- Associated Press - Monday, June 16, 2014

RAPID CITY, S.D. (AP) - South Dakota transportation officials are correcting speed limit signs from 65 mph to 75 on a short section of Interstate 90 near Box Elder that has a reputation as a speed trap.

The Rapid City Journal reports (https://bit.ly/1uxrOs0 ) that the stretch has had frequent traffic stops made by officers who sit in the median of the highway where the speed limit improperly changed from 75 to 65 mph.

The state Transportation Commission recently learned of the mistake, and moved quickly to correct what a state official called a “clerical error” that occurred a decade ago.

“This is a unique situation for this region,” said Todd Seaman, the Department of Transportation engineer for the Rapid City area.

Seaman said the 65-mph speed limit was supposed to have been extended the 1.3 miles east in 2004 after the state closed Exit 66 and built Exit 67. He said the speed limit signs in the area were placed in the correct positions at that time.

“The speed zone wasn’t changed on paper in 2004, but the traveler would have always seen the signs,” Seaman said.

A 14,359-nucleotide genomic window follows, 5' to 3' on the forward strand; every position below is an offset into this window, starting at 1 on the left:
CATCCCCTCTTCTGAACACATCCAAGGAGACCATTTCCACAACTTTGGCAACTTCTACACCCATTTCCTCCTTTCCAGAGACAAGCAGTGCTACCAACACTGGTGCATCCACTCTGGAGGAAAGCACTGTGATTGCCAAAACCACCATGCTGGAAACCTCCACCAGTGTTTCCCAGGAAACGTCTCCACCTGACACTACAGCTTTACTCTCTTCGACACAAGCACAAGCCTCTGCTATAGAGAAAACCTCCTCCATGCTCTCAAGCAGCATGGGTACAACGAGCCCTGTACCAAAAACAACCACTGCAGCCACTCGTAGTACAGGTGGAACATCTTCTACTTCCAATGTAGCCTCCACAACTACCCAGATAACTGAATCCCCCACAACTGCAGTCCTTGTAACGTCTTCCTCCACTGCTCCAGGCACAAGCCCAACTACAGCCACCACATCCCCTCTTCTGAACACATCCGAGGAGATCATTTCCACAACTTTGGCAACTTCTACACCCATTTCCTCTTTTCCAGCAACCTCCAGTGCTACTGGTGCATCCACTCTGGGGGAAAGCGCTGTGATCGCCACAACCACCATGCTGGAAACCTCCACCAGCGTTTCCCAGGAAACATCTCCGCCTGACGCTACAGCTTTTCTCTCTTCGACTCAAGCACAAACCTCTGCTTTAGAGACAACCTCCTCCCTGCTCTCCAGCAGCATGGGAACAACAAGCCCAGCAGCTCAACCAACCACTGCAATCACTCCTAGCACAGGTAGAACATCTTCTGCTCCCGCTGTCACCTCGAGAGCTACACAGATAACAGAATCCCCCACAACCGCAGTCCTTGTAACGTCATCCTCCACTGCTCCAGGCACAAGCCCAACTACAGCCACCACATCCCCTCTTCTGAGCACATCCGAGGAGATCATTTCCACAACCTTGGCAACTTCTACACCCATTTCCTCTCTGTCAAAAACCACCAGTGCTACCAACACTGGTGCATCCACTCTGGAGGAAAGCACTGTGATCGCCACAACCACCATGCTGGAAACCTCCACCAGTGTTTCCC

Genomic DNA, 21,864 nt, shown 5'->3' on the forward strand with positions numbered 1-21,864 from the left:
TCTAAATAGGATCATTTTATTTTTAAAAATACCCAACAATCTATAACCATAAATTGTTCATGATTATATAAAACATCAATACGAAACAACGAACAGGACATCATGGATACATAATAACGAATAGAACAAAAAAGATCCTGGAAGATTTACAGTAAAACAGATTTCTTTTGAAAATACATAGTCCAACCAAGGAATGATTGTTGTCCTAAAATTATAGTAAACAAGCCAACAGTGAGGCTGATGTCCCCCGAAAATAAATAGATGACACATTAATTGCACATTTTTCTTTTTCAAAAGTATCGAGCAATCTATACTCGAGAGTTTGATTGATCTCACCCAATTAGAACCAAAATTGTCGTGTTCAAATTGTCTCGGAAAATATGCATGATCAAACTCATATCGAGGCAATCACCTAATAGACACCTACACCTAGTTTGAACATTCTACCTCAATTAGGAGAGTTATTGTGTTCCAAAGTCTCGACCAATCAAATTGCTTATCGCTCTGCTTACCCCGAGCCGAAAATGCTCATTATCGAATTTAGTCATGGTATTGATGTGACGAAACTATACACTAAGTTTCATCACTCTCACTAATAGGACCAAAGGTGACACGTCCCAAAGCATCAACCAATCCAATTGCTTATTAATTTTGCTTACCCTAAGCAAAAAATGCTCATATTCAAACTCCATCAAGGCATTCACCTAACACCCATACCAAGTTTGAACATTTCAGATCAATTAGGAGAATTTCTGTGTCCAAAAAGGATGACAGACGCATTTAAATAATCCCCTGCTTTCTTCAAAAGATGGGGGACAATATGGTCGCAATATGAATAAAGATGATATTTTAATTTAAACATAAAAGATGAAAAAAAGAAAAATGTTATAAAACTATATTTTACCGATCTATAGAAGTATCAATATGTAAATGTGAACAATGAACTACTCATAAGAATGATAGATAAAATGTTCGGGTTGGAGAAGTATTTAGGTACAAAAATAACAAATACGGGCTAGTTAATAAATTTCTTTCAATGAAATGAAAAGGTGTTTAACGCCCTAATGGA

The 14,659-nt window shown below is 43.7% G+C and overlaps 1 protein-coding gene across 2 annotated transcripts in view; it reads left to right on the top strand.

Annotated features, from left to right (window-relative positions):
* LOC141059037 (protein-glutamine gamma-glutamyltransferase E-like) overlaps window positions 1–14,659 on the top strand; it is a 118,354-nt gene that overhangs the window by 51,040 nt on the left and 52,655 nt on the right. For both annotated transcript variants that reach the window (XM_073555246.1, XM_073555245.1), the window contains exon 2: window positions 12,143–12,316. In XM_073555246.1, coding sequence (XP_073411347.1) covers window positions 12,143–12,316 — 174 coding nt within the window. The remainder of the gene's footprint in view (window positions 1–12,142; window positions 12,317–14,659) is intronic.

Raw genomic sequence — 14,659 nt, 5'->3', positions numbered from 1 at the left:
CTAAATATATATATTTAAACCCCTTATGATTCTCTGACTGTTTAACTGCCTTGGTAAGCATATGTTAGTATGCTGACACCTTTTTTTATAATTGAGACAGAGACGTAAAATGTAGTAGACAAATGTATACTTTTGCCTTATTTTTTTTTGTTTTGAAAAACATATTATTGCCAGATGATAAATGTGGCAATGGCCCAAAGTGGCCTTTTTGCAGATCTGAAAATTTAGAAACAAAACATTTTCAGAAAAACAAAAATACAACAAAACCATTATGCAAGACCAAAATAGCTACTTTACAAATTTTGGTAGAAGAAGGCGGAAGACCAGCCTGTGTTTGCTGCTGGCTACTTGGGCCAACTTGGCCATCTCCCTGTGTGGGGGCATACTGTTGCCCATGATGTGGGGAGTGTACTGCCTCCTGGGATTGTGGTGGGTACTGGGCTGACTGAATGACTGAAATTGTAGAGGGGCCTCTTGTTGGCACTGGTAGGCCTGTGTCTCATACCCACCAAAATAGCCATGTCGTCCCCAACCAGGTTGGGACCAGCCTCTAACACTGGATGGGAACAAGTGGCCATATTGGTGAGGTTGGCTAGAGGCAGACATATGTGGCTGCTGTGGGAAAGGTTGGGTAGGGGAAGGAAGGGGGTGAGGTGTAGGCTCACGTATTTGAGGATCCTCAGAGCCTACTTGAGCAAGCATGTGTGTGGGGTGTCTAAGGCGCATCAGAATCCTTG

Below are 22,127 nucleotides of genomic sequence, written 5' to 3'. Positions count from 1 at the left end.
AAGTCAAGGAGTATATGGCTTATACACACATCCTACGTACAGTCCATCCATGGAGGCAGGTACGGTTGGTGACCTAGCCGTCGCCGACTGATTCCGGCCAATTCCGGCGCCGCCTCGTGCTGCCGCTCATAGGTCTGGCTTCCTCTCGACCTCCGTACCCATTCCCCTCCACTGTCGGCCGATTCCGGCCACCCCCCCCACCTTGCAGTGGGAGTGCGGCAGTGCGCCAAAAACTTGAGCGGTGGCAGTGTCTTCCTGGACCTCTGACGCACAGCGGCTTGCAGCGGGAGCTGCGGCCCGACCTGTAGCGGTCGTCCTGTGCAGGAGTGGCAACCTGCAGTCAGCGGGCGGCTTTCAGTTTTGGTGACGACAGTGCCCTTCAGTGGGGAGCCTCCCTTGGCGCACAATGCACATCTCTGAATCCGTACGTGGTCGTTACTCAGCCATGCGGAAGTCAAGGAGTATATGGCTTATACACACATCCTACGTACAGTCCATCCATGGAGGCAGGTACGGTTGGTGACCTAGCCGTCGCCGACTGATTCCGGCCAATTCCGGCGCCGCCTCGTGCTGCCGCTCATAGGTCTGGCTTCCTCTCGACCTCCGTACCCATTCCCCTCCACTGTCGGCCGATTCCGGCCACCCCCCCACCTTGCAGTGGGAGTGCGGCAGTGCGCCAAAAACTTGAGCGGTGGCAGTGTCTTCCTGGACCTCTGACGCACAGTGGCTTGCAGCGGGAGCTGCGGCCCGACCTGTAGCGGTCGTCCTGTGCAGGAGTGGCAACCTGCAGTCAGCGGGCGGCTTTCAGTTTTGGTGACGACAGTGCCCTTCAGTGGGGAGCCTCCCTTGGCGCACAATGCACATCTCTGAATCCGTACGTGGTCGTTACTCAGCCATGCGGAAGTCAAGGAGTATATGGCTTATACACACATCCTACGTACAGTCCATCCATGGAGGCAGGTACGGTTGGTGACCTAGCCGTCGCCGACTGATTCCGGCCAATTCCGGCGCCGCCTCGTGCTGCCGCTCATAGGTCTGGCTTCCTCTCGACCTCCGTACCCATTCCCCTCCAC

Local defense attorneys said drivers have been stopped by authorities for going as little as three miles over the 65 mph limit, and some drivers have ended up in prison after they were found with illegal drugs.

Rapid City defense attorney Patrick Duffy said the stretch had been improperly signed and enforced as a 65 mph zone.

Duffy brought the discrepancy to the state’s attention earlier this year while preparing a defense for a West Coast couple stopped for going 68 in a 65-mph zone near Exit 67. After the stop, the officer learned they had 20 pounds of marijuana in their vehicle, and they were charged with possession with intent to distribute.

Duffy said he reached a “satisfactory plea bargain” in that case.

Matt Kinney, a defense attorney who has offices in Rapid City and Spearfish, said he has defended more than 30 clients who were stopped for traffic violations in that area and then charged with drug offenses.

Kinney said the officers, who often are accompanied by drug-detecting dogs, typically are looking for younger drivers in vehicles with out-of-state plates, particularly those from the West Coast. He said they will pull over a driver for going as little as three miles over the speed limit, which gives them an opportunity to survey the situation.

“Most of the violations that they pull them over for are ticky-tacky,” Kinney said. “These are not the violations they would incorporate in the normal course of their job.”

Kinney said that he has been able to get the charges reduced to misdemeanors in some cases, but he also has had clients sentenced to state prison after they were arrested near Exit 67.

As far as the Department of Transportation is concerned, the speed-limit problem has been corrected and it is time to move on, Seaman said.

“It is what it is,” he said. “Either it was a clerical error or it just didn’t get done.”

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